|Global stocks, oil rise on stimulus hopes, bonds fall|
|Tuesday, 14 August 2012 11:06|
World stocks and oil prices rose on Tuesday after data showing the euro zone's sputtering economy shrank in the second quarter lifted expectations of further central bank stimulus.
U.S. and German bond prices fell, however, as German and French growth data were not as weak as predicted, paring earlier bets the U.S. Federal Reserve and European Central Bank will announce new rounds of stimulus in the coming weeks.
Stronger-than-expected data on U.S. retail sales and producer prices intensified the sell-off in safe-haven bonds and gold, while lifting the dollar.
The 17-nation euro zone currency block contracted by 0.2 percent in the quarter, although regional powerhouse Germany eked out growth of 0.3 percent. But even there, a forward-looking sentiment indicator pointed to poorer performance ahead.
"Germany is not managing to decouple itself from the rest of the euro zone," said Bernd Hartmann, head of investment research at VP Bank. "That means the last pillar of European growth is gradually buckling."
The euro zone data followed worrying China trade figures on Friday and Monday's report showing a slowdown in Japan. Both lent support to the view that central banks will be forced to act as early as next month to boost flagging global growth.
The economic picture in the United States appears marginally better. Official data showed retail sales rose 0.8 percent in July, the first rise in four months and biggest since February. Economists polled by Reuters had expected a 0.3 percent increase.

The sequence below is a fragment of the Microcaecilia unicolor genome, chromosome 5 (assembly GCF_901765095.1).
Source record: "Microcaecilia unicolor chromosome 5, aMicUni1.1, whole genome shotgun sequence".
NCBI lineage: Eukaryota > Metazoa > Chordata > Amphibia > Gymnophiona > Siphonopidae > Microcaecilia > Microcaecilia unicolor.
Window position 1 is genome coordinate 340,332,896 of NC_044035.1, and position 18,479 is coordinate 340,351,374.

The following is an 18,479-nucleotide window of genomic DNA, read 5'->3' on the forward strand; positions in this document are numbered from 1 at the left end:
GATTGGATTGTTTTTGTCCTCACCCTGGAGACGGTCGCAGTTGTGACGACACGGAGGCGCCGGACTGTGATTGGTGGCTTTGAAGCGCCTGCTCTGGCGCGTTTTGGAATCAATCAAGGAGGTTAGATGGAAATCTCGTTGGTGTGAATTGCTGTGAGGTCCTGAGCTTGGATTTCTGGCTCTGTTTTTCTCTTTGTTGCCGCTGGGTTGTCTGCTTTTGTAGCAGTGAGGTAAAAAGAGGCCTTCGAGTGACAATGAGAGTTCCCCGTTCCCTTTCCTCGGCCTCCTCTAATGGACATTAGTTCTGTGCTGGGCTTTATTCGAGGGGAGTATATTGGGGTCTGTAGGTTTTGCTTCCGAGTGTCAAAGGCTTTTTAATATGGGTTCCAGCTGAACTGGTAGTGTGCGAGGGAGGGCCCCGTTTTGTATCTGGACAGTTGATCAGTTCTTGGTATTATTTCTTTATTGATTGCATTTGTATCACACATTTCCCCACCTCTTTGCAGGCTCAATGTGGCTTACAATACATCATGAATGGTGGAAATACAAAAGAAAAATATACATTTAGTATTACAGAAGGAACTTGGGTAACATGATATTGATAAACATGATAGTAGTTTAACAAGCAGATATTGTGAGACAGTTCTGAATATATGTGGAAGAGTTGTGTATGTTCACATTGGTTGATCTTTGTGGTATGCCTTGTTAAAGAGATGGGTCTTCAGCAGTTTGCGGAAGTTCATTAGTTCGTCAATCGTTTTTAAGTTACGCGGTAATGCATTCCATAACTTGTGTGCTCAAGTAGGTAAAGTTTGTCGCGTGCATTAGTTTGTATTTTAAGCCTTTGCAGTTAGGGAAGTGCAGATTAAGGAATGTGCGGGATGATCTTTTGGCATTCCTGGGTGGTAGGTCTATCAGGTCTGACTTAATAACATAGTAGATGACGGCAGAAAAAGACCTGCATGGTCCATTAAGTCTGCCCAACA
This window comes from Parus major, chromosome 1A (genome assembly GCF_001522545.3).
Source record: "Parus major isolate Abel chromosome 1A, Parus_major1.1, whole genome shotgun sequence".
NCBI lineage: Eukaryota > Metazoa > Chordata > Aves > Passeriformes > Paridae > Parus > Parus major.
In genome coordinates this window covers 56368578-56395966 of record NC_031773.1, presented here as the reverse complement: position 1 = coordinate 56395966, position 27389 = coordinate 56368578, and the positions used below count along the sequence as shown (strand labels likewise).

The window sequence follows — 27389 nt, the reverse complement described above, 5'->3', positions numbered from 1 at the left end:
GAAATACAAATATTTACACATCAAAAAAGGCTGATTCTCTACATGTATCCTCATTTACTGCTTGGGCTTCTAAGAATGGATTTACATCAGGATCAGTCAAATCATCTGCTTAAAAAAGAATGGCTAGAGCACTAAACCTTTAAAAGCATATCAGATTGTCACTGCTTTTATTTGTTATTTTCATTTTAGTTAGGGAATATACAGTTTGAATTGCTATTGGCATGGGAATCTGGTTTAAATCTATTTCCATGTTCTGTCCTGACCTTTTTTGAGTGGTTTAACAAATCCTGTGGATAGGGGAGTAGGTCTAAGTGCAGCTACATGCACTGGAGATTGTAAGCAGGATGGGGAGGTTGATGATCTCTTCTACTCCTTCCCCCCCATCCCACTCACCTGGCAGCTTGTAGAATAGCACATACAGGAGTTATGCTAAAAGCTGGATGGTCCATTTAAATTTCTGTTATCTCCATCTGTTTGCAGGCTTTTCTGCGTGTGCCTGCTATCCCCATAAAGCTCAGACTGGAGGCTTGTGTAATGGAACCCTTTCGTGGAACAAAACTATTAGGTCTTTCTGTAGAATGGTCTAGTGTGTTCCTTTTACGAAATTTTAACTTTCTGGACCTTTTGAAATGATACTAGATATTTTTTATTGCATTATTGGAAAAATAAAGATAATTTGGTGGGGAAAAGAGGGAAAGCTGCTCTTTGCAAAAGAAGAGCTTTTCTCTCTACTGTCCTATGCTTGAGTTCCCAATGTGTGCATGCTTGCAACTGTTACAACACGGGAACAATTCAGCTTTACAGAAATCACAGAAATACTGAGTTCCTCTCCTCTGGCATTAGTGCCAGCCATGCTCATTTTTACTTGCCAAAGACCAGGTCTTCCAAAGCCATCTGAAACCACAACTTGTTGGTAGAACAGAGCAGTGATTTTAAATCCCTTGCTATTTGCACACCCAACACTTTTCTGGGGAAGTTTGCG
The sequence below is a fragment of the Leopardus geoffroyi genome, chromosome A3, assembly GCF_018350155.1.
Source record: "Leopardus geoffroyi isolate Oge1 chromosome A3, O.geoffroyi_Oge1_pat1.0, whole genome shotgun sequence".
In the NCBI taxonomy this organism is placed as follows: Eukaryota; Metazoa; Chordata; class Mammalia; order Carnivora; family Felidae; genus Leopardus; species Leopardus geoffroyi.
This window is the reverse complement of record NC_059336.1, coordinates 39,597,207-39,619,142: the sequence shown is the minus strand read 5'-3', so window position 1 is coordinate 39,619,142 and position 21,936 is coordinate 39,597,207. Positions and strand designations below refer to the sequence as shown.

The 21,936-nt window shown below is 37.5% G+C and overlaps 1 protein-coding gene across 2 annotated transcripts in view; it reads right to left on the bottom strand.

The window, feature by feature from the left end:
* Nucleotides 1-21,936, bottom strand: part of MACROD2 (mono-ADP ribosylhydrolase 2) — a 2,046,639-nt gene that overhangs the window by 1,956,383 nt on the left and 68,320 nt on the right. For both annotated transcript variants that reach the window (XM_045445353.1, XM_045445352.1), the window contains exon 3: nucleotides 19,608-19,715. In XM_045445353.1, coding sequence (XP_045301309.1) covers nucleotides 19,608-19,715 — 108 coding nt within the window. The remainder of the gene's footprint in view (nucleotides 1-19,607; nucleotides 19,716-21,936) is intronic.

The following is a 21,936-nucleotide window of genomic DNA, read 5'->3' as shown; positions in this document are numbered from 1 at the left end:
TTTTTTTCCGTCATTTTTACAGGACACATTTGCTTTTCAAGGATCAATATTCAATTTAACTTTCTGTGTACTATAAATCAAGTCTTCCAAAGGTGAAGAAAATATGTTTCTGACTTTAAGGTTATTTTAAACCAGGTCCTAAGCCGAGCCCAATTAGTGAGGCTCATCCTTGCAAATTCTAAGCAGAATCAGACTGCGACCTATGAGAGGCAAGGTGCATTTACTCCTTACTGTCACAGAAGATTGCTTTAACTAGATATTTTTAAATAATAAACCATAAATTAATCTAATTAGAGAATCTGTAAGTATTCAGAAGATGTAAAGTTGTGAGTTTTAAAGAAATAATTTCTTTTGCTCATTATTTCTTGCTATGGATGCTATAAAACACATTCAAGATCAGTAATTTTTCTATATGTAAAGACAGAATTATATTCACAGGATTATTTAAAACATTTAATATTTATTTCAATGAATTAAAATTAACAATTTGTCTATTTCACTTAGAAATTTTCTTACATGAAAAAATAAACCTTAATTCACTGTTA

The Standard & Poor's 500 index hit its highest level since May 1 partly due to the stronger-than-expected rise in consumer spending.
"The retail sales is good, and it just continues the trend right now for the S&P to go higher," said Frank Lesh, a futures analyst and broker at FuturePath Trading LLC in Chicago.
In early trading, the Dow Jones industrial average .DJI was up 29.08 points, or 0.22 percent, at 13,198.51. The S&P 500 .SPX was up 3.46 points, or 0.25 percent, at 1,407.57. The Nasdaq Composite Index .IXIC was up 5.98 points, or 0.20 percent, at 3,028.50.
Top European shares .FTEU3, which took their biggest tumble in a week on Monday, were up 0.5 percent, helping to lift the global MSCI index .MIWD00000PUS by 0.25 percent to 323.34 points.
In Tokyo, the benchmark Nikkei index .N225 closed up 0.5 percent at 8,929.88. .T
Oil prices edged higher as the weak European economic data was slightly less gloomy than anticipated, and ahead of a U.S. report expected to show a drop in oil stocks.
Brent crude rose 4 cents to $113.65 a barrel after flirting with its highest level since early May, while U.S. crude rose $1 to $93.73 a barrel.
In the bond market, U.S. Treasuries and German Bund prices fell as traders reduced their safe-haven holdings in the wake of the less dire growth data on German and France, the euro zone's two biggest economies.
German Bund futures were down 78 basis points at 142.40, within striking distance of a one-month low set last week.
Benchmark U.S. 10-year notes were down 14/32 in price at 99-5/32 with the yield at 1.715 percent, up 5 basis points. Earlier, the 10-year yield was close to its 100-day moving average of 1.7443 percent, which is a technical indicator that U.S. yields might head higher.
In the currency market, the July improvement in U.S. consumer spending helped boost the dollar against the Japanese yen. It was up 0.6 percent at 78.80 yen.
The euro was up 0.09 percent at $1.2342. It gained when German growth slightly beat expectations but eased after the influential ZEW investor sentiment survey indicated Europe's largest economy could begin shrinking in the third quarter.
In precious metal trading, gold fell 0.68 percent to its lowest level in over a week. It was last at $1,598.80 an ounce, with investors staying cautious while they wait to hear more from the central banks about plans to stimulate growth.